The Greatest Stock Picker Of All Time?
Any attempt to determine history's greatest stock picker is bound to fail.

For one, the tools used by today's market mavens simply weren't available to those who operated a generation ago – not to mention those who pored over income statements and balance sheets 50 and 75 years ago. Sophisticated software now does a great deal of the leg-work in real time for the majority of investment professionals. (Catch up on this week's top financial news in Water Cooler Finance: Auto Hope, Bubbling Oil And Obamanomics.)

In Pictures: World's Greatest Investors

Then again, the universe of available stocks was far smaller in those years. The thought of investing abroad, too, was rarely considered; it simply wasn't necessary.

The Greatest Passed Through the Crucible
But more to the point, perhaps, most of today's investors haven't had to navigate a true bear market, as those who struggled through the 1930s and '70s did. That's perhaps the best test of a stock picker: the one who gets in low and pulls out with a profit, despite the depressed state of the broader market.

Below, we list a number of famous investors who both experienced a prolonged bear market and lived to tell the tale. All of them are alive today and still operating.

Global Diversification
John Templeton's name is most closely associated today with the family of mutual funds that bears his name. But Templeton was himself a prolific investor, having made his fortune during WWII using a scatter shot approach.

Just before the war began, he borrowed $10,000 and purchased $100 worth of every stock trading below $1 on the NYSE and AMEX exchanges. In four years he sold the portfolio for $40,000. Templeton was on his way.

Sir John (as he later became) went on to pave the way in the realm of global investing, deploying his resources to benefit from the diversification offered by buying into geographically disparate markets. He always considered himself a value investor, although he sought out cheap issues that had excellent long-term prospects. By not strictly confining himself to domestic companies, Templeton quite simply availed himself of a greater spectrum of ‘"bargains". (To learn more about Templeton, see Top 5 All-Time Best Mutual Fund Managers.)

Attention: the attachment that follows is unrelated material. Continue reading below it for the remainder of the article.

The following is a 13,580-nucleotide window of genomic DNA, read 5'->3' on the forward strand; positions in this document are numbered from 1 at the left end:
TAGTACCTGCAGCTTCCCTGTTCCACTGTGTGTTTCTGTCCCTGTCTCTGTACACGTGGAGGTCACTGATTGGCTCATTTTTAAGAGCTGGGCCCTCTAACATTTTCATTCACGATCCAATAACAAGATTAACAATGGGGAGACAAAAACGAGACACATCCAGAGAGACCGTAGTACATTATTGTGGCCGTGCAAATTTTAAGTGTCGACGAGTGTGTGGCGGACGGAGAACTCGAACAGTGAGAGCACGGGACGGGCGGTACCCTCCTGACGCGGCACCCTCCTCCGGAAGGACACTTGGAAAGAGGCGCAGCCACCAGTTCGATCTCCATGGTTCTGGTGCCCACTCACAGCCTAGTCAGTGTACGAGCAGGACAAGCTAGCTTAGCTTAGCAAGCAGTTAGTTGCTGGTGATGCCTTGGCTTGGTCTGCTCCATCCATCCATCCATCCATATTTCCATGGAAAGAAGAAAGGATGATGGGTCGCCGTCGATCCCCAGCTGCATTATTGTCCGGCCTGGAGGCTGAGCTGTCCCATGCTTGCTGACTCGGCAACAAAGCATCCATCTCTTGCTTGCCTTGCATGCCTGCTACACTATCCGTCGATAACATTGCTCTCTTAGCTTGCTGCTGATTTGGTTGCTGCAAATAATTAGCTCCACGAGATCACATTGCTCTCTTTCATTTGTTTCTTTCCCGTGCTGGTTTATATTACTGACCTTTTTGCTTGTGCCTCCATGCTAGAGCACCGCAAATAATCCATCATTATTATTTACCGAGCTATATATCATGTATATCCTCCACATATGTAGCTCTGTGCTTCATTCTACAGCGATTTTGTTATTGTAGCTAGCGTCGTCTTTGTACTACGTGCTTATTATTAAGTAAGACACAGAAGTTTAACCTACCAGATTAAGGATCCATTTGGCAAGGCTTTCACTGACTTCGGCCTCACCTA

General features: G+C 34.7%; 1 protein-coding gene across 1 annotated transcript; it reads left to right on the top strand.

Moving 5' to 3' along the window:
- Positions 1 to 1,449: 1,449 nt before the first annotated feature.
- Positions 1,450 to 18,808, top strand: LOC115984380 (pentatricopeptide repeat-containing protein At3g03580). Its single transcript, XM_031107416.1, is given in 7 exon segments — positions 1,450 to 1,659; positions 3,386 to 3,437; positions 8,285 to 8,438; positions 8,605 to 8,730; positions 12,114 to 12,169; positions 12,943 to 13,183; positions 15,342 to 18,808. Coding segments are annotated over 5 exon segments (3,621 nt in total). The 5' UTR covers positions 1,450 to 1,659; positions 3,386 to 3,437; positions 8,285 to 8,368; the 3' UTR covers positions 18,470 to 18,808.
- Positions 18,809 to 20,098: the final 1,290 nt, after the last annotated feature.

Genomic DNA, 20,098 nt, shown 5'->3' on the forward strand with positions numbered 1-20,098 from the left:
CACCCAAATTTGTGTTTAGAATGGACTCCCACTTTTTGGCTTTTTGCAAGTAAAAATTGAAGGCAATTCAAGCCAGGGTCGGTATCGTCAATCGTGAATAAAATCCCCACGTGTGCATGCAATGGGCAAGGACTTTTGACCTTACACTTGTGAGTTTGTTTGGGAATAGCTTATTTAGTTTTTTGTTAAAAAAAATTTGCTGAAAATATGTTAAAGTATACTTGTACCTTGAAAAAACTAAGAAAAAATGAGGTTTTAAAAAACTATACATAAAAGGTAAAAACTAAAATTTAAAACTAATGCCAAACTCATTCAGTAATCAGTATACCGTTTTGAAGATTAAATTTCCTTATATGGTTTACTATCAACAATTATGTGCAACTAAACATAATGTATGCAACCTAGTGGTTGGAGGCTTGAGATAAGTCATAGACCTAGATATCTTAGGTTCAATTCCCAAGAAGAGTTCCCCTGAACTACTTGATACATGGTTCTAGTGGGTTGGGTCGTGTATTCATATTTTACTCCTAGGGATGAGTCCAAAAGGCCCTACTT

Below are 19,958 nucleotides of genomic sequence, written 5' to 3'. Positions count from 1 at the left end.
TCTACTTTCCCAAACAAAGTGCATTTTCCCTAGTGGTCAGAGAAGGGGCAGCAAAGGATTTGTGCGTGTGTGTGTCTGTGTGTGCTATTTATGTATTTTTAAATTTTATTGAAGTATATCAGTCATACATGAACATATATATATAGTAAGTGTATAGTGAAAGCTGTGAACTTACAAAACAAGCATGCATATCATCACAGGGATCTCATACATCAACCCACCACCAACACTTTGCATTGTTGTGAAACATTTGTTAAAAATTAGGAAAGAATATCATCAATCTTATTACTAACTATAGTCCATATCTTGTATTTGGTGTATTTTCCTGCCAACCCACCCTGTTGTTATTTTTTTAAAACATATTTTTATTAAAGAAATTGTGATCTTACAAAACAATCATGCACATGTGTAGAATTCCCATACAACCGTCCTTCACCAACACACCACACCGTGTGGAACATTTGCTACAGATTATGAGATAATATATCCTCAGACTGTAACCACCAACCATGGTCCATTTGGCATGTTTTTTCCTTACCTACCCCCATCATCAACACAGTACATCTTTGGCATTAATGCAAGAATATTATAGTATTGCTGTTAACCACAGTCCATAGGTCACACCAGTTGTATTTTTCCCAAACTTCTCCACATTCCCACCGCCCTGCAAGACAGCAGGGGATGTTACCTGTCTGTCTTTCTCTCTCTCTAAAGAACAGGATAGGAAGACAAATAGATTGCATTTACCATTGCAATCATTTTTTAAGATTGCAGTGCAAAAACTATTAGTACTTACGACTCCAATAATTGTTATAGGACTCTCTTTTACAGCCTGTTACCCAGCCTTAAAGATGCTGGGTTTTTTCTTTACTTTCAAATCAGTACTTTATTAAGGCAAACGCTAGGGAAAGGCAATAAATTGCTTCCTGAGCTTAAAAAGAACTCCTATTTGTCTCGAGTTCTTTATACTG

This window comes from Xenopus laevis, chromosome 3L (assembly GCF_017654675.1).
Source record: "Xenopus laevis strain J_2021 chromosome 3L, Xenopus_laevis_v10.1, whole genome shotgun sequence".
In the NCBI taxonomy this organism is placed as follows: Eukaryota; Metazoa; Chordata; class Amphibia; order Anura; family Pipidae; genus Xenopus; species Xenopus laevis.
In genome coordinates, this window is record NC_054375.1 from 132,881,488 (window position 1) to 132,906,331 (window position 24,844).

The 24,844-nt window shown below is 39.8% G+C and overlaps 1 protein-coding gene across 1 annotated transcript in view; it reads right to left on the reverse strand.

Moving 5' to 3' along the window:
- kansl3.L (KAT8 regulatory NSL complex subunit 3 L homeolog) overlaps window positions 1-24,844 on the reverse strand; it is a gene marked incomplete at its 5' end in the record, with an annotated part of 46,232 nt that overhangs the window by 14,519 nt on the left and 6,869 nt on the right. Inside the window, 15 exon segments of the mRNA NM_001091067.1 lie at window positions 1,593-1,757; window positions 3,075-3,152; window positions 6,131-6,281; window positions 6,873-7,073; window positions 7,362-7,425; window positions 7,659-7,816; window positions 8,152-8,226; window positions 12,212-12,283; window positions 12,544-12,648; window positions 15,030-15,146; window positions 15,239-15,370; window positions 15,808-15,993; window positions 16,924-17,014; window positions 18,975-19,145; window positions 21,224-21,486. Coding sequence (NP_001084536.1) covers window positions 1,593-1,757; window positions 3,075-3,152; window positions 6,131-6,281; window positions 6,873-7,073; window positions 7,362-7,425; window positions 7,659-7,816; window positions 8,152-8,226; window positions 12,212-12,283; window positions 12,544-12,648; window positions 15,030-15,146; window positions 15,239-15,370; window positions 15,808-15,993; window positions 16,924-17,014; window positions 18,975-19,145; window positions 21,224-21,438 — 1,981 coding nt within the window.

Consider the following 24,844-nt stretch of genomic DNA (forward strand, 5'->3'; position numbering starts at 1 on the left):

Newsworthy Investment Strategy
William O'Neil became famous for his growth stock investment strategy and proprietary CANSLIM methodology that his newspaper, Investor's Business Daily, went on to popularize.

O'Neil was a pioneer in the use of computers to assess the potential of stocks. As a broker with Hayden, Stone and Co. in the late 1950s he made use of the technology, along with his own CANSLIM set of valuation parameters, to become the firm's most successful employee.

At age 30 he went on to become the youngest man ever to purchase a seat on the New York Stock Exchange.

O'Neil's investment approach is focused on buying strong stocks that are currently appreciating in price and selling those that run out of steam. The CANSLIM method assists him to identify where a stock is currently situated on that spectrum.

In 1983, O'Neil launched his newspaper to compete directly with the Wall Street Journal and promote his performance-based stock selection methodology. (To learn more about O'Neil's investment strategy, check out Stock-Picking Strategies: CANSLIM.)

The Oracle of Omaha
Warren Buffett is perhaps the most famous of all living stock pickers. Buffett began his career in 1951, selling investments from his Omaha office and keeping in close contact with his mentor, Benjamin Graham, author of "The Intelligent Investor", whom he met at ColumbiaUniversity. But it was only as an analyst at Graham's Wall Street offices that Buffett came to hone the strategies that eventually led him to the title of the world's richest man.

Buffett's Berkshire Hathaway investment holding company was built on a patient, value-oriented approach, buying only the best companies and only when they were on offer for next to nothing. It was during the grinding bear market of the early 1970s that Buffett loaded up on a number of big-name franchises that he would ultimately hold for decades. (For more, see Warren Buffett: The Road To Riches.)

Conclusion
Stock picking is by no means a monolithic activity. Success can be had when a discipline is chosen and adhered to rigorously. The above three investors prove that over the long term it's not any particular investing style that makes for success, but the self-discipline and diligence of the investor himself.




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